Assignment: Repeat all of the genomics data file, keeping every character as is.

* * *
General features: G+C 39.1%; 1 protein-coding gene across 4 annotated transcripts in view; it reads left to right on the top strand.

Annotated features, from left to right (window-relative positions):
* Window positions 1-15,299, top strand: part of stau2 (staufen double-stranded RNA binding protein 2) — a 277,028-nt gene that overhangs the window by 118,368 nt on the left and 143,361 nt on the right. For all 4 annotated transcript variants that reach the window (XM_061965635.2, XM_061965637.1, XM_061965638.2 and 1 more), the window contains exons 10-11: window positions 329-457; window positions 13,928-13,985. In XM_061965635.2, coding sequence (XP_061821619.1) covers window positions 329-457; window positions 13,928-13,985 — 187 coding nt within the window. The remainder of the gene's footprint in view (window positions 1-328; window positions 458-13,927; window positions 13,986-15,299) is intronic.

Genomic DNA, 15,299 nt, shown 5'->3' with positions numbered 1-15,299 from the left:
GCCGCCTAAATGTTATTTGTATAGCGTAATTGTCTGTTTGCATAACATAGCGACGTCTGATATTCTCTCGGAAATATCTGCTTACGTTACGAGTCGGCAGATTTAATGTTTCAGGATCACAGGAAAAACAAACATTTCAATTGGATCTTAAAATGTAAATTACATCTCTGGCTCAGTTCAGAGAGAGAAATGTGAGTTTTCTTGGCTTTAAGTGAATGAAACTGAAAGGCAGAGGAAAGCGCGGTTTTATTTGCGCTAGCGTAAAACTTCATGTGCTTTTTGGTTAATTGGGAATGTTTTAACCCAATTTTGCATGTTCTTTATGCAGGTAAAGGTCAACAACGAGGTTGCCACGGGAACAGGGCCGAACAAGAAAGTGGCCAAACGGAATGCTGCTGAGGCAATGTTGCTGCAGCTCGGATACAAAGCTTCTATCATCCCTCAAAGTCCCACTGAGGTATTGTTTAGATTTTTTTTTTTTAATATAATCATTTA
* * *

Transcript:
General features: G+C 39.1%; 1 protein-coding gene across 4 annotated transcripts in view; it reads left to right on the top strand.

Annotated features, from left to right (window-relative positions):
* Window positions 1-15,299, top strand: part of stau2 (staufen double-stranded RNA binding protein 2) — a 277,028-nt gene that overhangs the window by 118,368 nt on the left and 143,361 nt on the right. For all 4 annotated transcript variants that reach the window (XM_061965635.2, XM_061965637.1, XM_061965638.2 and 1 more), the window contains exons 10-11: window positions 329-457; window positions 13,928-13,985. In XM_061965635.2, coding sequence (XP_061821619.1) covers window positions 329-457; window positions 13,928-13,985 — 187 coding nt within the window. The remainder of the gene's footprint in view (window positions 1-328; window positions 458-13,927; window positions 13,986-15,299) is intronic.

Genomic DNA, 15,299 nt, shown 5'->3' with positions numbered 1-15,299 from the left:
GCCGCCTAAATGTTATTTGTATAGCGTAATTGTCTGTTTGCATAACATAGCGACGTCTGATATTCTCTCGGAAATATCTGCTTACGTTACGAGTCGGCAGATTTAATGTTTCAGGATCACAGGAAAAACAAACATTTCAATTGGATCTTAAAATGTAAATTACATCTCTGGCTCAGTTCAGAGAGAGAAATGTGAGTTTTCTTGGCTTTAAGTGAATGAAACTGAAAGGCAGAGGAAAGCGCGGTTTTATTTGCGCTAGCGTAAAACTTCATGTGCTTTTTGGTTAATTGGGAATGTTTTAACCCAATTTTGCATGTTCTTTATGCAGGTAAAGGTCAACAACGAGGTTGCCACGGGAACAGGGCCGAACAAGAAAGTGGCCAAACGGAATGCTGCTGAGGCAATGTTGCTGCAGCTCGGATACAAAGCTTCTATCATCCCTCAAAGTCCCACTGAGGTATTGTTTAGATTTTTTTTTTTTAATATAATCATTTA